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Choosing A School for Your Child

Choosing A School for Your Child

Parents who’ve been through this phase will testify how important it is to find a perfect school for your child. It affects not only their child’s future but also theirs.

The US education system is quite different from the rote learning based Indian education system. It provides a variety of choices for parents which can be enriching but also become overwhelming and confusing at times.

This guide will help you identify the types of schools, understand what is important for your child and where you can find it.

Types of Schools:

Many parents are unaware of the wide range of schools they can send their children to. Among them are:

Neighborhood Public Schools:

Many parents choose to send their children to the public school in their neighborhood, according to an assignment system developed by the school district. Attending a neighborhood public school can make it easy for your child to get to school, to work with classmates on group projects, and to visit friends. These schools are often anchors in a community.


Other Public Schools:

You may want to investigate other public schools. In an increasing number of districts, you can choose to send your child to a specialized public school. These schools of choice often emphasize a particular subject or have a special philosophy of education. One school might emphasize science, art, or language study. Another might offer a firm code of conduct, a dress code, or a rigorous traditional academic program.

Another may be an alternative school designed to respond to students who are insufficiently challenged by the regular school program, who are likely to drop out, or who have behavioral or substance abuse problems. These schools, often small, work to make students feel they belong. Some states also offer second chance schools or clinics for students who have dropped out of regular schools and now want to complete their education.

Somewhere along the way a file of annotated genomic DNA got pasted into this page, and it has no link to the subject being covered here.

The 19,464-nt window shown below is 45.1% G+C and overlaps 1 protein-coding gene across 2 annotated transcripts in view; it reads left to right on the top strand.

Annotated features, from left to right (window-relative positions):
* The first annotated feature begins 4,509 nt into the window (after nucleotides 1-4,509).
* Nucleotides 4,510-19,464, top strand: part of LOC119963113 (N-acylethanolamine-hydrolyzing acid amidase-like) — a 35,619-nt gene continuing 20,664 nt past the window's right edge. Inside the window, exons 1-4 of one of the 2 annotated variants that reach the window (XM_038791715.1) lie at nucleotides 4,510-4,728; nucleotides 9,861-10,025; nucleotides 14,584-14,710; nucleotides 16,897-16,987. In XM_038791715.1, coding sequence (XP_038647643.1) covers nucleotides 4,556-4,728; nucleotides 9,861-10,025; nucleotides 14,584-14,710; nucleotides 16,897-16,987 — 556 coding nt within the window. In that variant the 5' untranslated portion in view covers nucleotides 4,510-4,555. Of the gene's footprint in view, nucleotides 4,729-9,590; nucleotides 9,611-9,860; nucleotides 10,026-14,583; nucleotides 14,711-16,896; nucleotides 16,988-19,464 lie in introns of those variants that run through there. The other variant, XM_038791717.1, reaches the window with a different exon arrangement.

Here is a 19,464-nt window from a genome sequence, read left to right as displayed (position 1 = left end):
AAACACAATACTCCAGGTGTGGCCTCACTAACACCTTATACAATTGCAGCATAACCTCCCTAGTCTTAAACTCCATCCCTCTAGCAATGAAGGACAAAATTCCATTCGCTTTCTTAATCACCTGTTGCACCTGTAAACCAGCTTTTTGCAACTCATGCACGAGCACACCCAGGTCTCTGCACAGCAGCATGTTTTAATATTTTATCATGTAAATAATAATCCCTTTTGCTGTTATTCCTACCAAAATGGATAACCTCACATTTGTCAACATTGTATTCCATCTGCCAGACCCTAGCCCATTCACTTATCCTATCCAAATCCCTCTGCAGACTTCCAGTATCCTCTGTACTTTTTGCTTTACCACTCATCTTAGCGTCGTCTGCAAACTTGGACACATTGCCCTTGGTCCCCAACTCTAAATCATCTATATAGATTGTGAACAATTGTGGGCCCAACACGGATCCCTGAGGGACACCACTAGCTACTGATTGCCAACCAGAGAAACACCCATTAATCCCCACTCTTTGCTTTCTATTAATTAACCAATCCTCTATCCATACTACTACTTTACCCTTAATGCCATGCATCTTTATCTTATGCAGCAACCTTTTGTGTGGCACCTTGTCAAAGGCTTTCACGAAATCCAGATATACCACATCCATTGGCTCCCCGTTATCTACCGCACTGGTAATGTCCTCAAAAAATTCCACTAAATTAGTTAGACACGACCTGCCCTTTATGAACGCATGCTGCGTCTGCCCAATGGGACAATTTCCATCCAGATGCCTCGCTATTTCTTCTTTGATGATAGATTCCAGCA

Charter Schools:

Charter schools are public schools of choice that operate with freedom from many of the local and state regulations that apply to traditional public schools. Charter schools allow parents, community leaders, educational entrepreneurs, and others the flexibility to innovate, create and provide students with increased educational options. Charter schools exercise increased autonomy in return for stronger accountability. They are sponsored by designated local, state, or other organizations that monitor their quality and integrity while holding them accountable for academic results and fiscal practices.


Magnet Schools:

Magnet schools are designed to attract students from diverse social, economic, ethnic, and racial backgrounds by focusing on a specific subject, such as science, technology, or the arts. Some magnet schools require students to take an exam or demonstrate knowledge or skill in the specialty to qualify to go to the school, while others are open to students who express an interest in that area.


Virtual Schools:

Instead of taking classes in a school building, students can receive their education using a computer through a virtual school. Virtual schools have an organized curriculum. Depending on the state and district, students can take the full curriculum or individual classes. Some school districts have used these online schools to offer classes that will help students learn at their own pace. Virtual education is sometimes used in remote areas for specialized or advanced courses that are not available in the immediate area. This type of studying is also called “distance learning.”


Private Schools:

Private education in the United States can be of high quality. However, it is important to know that the tuition fees, until the end of high school can go upto tens of thousands of dollars a year. Yes, tens of thousands of dollars a year. If you think that the children will learn better at a private school, then it is a good option to invest in.


Home Schools: